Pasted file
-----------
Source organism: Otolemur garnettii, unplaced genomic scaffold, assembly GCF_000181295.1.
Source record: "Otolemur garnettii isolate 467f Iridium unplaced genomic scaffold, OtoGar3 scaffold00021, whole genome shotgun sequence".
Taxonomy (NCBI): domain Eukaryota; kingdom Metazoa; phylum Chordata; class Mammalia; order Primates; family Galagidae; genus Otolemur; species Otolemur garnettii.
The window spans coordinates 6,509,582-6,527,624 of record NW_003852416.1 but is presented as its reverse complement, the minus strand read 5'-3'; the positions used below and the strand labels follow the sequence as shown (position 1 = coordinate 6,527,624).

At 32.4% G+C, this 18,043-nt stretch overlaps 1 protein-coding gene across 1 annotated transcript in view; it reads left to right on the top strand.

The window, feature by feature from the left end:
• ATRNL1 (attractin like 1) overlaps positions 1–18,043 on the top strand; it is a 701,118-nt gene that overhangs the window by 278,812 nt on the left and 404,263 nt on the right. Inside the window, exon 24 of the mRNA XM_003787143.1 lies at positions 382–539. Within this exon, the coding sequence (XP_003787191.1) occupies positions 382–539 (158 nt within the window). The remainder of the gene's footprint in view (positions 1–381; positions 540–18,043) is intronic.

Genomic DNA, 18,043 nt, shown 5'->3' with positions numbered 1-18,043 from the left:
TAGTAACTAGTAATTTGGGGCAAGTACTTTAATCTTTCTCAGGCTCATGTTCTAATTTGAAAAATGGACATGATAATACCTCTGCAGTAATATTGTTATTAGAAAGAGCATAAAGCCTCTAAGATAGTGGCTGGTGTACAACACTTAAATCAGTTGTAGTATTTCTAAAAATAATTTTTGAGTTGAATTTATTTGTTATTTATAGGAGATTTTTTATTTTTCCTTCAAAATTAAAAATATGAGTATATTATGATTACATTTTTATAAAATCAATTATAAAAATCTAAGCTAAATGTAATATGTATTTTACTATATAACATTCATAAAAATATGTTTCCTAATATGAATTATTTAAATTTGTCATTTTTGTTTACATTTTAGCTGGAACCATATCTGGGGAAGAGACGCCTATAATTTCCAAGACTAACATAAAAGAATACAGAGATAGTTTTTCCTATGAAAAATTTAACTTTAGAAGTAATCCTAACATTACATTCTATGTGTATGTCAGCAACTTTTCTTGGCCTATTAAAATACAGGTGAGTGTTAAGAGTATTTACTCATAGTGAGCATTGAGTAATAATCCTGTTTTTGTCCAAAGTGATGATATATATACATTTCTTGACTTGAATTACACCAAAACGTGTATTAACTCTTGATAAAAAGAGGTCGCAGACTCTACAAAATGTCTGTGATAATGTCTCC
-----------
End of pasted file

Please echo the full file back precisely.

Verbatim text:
Source organism: Otolemur garnettii, unplaced genomic scaffold, assembly GCF_000181295.1.
Source record: "Otolemur garnettii isolate 467f Iridium unplaced genomic scaffold, OtoGar3 scaffold00021, whole genome shotgun sequence".
Taxonomy (NCBI): domain Eukaryota; kingdom Metazoa; phylum Chordata; class Mammalia; order Primates; family Galagidae; genus Otolemur; species Otolemur garnettii.
The window spans coordinates 6,509,582-6,527,624 of record NW_003852416.1 but is presented as its reverse complement, the minus strand read 5'-3'; the positions used below and the strand labels follow the sequence as shown (position 1 = coordinate 6,527,624).

At 32.4% G+C, this 18,043-nt stretch overlaps 1 protein-coding gene across 1 annotated transcript in view; it reads left to right on the top strand.

The window, feature by feature from the left end:
• ATRNL1 (attractin like 1) overlaps positions 1–18,043 on the top strand; it is a 701,118-nt gene that overhangs the window by 278,812 nt on the left and 404,263 nt on the right. Inside the window, exon 24 of the mRNA XM_003787143.1 lies at positions 382–539. Within this exon, the coding sequence (XP_003787191.1) occupies positions 382–539 (158 nt within the window). The remainder of the gene's footprint in view (positions 1–381; positions 540–18,043) is intronic.

Genomic DNA, 18,043 nt, shown 5'->3' with positions numbered 1-18,043 from the left:
TAGTAACTAGTAATTTGGGGCAAGTACTTTAATCTTTCTCAGGCTCATGTTCTAATTTGAAAAATGGACATGATAATACCTCTGCAGTAATATTGTTATTAGAAAGAGCATAAAGCCTCTAAGATAGTGGCTGGTGTACAACACTTAAATCAGTTGTAGTATTTCTAAAAATAATTTTTGAGTTGAATTTATTTGTTATTTATAGGAGATTTTTTATTTTTCCTTCAAAATTAAAAATATGAGTATATTATGATTACATTTTTATAAAATCAATTATAAAAATCTAAGCTAAATGTAATATGTATTTTACTATATAACATTCATAAAAATATGTTTCCTAATATGAATTATTTAAATTTGTCATTTTTGTTTACATTTTAGCTGGAACCATATCTGGGGAAGAGACGCCTATAATTTCCAAGACTAACATAAAAGAATACAGAGATAGTTTTTCCTATGAAAAATTTAACTTTAGAAGTAATCCTAACATTACATTCTATGTGTATGTCAGCAACTTTTCTTGGCCTATTAAAATACAGGTGAGTGTTAAGAGTATTTACTCATAGTGAGCATTGAGTAATAATCCTGTTTTTGTCCAAAGTGATGATATATATACATTTCTTGACTTGAATTACACCAAAACGTGTATTAACTCTTGATAAAAAGAGGTCGCAGACTCTACAAAATGTCTGTGATAATGTCTCC